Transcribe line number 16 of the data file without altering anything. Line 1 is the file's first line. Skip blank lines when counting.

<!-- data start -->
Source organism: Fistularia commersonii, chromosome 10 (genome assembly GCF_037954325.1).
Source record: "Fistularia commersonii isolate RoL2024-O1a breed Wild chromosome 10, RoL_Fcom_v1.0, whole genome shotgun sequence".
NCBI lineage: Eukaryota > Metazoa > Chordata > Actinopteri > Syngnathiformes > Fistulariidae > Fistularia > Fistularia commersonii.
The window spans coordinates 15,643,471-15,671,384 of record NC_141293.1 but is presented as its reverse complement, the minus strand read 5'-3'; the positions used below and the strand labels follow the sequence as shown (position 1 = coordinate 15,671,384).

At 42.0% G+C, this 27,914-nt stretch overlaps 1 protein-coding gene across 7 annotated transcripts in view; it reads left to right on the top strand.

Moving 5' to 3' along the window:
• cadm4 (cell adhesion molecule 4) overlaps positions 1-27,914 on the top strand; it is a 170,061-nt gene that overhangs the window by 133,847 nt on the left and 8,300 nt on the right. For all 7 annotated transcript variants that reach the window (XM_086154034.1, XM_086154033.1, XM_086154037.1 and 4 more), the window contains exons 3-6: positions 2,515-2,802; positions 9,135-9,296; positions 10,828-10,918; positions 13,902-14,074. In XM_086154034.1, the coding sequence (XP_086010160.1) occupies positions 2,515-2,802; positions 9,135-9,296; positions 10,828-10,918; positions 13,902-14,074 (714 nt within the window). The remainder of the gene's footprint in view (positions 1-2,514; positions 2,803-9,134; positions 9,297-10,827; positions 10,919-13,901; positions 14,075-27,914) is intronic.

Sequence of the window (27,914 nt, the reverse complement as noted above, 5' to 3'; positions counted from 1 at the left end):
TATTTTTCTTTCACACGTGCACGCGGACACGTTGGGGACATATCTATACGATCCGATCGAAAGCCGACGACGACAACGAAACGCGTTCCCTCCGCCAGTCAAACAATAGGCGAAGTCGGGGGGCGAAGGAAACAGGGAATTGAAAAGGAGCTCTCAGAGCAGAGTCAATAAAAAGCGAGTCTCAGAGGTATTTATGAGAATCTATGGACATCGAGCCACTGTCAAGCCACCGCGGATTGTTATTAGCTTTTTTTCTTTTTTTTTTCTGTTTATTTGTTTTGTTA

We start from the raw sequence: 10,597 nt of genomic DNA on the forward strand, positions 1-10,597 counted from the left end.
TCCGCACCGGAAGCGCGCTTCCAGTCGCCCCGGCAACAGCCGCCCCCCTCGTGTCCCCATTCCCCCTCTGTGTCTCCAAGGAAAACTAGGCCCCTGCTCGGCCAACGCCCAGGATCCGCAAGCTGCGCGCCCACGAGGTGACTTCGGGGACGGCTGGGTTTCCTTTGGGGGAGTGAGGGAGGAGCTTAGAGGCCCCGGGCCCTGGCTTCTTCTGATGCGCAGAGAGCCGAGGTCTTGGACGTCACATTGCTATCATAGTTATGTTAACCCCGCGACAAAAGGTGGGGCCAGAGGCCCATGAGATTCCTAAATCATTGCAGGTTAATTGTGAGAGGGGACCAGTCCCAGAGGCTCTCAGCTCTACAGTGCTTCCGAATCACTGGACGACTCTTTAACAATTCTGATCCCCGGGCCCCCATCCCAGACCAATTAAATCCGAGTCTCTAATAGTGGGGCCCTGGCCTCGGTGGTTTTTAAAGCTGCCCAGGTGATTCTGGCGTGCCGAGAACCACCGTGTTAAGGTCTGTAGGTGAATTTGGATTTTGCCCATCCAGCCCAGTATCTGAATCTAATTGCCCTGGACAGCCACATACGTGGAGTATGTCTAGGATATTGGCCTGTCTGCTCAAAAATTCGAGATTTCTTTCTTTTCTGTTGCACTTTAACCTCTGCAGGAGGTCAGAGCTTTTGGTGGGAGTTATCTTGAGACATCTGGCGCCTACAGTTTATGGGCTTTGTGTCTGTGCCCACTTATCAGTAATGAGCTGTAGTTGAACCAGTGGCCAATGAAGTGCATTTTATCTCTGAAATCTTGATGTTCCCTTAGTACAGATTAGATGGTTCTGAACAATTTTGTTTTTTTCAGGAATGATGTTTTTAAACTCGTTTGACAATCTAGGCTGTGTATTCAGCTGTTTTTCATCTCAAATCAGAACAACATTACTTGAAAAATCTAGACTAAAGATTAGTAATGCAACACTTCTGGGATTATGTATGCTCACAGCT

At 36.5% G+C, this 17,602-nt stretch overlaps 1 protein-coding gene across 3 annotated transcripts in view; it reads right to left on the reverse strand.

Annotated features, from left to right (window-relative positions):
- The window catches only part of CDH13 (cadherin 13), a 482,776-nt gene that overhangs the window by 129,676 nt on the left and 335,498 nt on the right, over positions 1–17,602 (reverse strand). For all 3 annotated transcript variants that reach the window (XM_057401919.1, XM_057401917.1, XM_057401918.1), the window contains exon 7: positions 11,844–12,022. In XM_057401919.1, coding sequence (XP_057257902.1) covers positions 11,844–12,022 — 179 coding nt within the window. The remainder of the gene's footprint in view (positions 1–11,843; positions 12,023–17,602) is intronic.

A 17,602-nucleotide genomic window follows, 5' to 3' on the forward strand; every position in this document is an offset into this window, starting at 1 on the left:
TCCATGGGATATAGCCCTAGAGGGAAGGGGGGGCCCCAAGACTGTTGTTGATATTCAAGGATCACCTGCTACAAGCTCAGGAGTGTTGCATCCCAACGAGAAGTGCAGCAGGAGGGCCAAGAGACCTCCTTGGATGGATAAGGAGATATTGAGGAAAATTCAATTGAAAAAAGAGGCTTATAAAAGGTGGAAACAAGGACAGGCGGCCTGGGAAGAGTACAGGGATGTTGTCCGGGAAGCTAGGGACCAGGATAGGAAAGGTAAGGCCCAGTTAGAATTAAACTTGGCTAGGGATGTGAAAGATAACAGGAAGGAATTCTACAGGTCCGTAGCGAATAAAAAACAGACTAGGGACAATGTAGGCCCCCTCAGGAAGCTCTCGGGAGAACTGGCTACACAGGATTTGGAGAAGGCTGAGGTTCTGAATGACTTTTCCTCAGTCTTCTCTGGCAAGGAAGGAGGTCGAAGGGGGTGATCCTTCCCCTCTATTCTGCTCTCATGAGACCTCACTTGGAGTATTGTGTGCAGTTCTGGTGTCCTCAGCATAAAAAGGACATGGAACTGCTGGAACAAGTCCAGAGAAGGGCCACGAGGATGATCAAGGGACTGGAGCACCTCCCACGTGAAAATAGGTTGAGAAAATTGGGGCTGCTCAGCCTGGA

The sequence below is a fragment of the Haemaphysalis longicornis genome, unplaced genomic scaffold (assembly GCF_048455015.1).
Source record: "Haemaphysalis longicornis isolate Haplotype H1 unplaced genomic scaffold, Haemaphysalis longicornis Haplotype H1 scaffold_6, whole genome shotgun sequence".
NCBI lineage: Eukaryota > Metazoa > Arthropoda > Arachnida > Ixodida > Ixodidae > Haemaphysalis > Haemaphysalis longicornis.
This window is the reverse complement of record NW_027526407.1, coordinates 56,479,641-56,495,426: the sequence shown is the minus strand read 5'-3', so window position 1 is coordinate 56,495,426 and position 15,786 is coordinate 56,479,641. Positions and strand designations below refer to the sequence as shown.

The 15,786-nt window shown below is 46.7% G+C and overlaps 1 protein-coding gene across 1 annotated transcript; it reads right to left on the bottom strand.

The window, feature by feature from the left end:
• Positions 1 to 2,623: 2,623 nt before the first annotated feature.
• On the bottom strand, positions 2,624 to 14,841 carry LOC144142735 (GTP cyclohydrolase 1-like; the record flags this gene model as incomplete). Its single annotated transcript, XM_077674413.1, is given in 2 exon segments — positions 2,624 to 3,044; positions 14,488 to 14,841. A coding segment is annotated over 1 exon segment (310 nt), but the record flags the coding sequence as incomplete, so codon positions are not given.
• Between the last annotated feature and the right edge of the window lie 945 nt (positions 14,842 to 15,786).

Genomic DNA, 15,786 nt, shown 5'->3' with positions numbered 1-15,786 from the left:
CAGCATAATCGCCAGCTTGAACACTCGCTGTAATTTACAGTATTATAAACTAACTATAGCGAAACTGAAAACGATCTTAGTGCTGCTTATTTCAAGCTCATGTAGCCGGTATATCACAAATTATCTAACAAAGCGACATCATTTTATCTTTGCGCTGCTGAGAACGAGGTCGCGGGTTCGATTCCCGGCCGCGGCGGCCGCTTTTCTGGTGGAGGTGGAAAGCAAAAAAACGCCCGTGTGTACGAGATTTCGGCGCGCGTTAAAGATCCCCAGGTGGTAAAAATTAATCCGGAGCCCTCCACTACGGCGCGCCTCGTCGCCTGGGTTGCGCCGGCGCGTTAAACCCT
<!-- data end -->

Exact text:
TCCATGGGATATAGCCCTAGAGGGAAGGGGGGGCCCCAAGACTGTTGTTGATATTCAAGGATCACCTGCTACAAGCTCAGGAGTGTTGCATCCCAACGAGAAGTGCAGCAGGAGGGCCAAGAGACCTCCTTGGATGGATAAGGAGATATTGAGGAAAATTCAATTGAAAAAAGAGGCTTATAAAAGGTGGAAACAAGGACAGGCGGCCTGGGAAGAGTACAGGGATGTTGTCCGGGAAGCTAGGGACCAGGATAGGAAAGGTAAGGCCCAGTTAGAATTAAACTTGGCTAGGGATGTGAAAGATAACAGGAAGGAATTCTACAGGTCCGTAGCGAATAAAAAACAGACTAGGGACAATGTAGGCCCCCTCAGGAAGCTCTCGGGAGAACTGGCTACACAGGATTTGGAGAAGGCTGAGGTTCTGAATGACTTTTCCTCAGTCTTCTCTGGCAAGGAAGGAGGTCGAAGGGGGTGATCCTTCCCCTCTATTCTGCTCTCATGAGACCTCACTTGGAGTATTGTGTGCAGTTCTGGTGTCCTCAGCATAAAAAGGACATGGAACTGCTGGAACAAGTCCAGAGAAGGGCCACGAGGATGATCAAGGGACTGGAGCACCTCCCACGTGAAAATAGGTTGAGAAAATTGGGGCTGCTCAGCCTGGA